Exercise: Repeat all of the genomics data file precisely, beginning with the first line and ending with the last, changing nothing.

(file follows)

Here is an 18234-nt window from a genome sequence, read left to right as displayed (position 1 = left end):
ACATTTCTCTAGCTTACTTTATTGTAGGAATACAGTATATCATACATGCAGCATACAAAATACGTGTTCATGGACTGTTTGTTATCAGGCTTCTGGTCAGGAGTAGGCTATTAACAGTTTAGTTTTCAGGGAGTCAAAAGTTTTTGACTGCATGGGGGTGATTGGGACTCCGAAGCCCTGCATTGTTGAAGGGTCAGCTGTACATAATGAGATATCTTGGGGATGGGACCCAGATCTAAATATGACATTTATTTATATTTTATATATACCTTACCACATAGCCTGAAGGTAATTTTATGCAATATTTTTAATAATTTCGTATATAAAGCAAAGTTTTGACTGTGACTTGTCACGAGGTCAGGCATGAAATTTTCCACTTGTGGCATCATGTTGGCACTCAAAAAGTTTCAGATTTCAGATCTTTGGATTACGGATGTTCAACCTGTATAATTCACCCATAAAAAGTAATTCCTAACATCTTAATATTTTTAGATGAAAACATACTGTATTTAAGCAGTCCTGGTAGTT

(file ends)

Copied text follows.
Here is an 18234-nt window from a genome sequence, read left to right as displayed (position 1 = left end):
ACATTTCTCTAGCTTACTTTATTGTAGGAATACAGTATATCATACATGCAGCATACAAAATACGTGTTCATGGACTGTTTGTTATCAGGCTTCTGGTCAGGAGTAGGCTATTAACAGTTTAGTTTTCAGGGAGTCAAAAGTTTTTGACTGCATGGGGGTGATTGGGACTCCGAAGCCCTGCATTGTTGAAGGGTCAGCTGTACATAATGAGATATCTTGGGGATGGGACCCAGATCTAAATATGACATTTATTTATATTTTATATATACCTTACCACATAGCCTGAAGGTAATTTTATGCAATATTTTTAATAATTTCGTATATAAAGCAAAGTTTTGACTGTGACTTGTCACGAGGTCAGGCATGAAATTTTCCACTTGTGGCATCATGTTGGCACTCAAAAAGTTTCAGATTTCAGATCTTTGGATTACGGATGTTCAACCTGTATAATTCACCCATAAAAAGTAATTCCTAACATCTTAATATTTTTAGATGAAAACATACTGTATTTAAGCAGTCCTGGTAGTT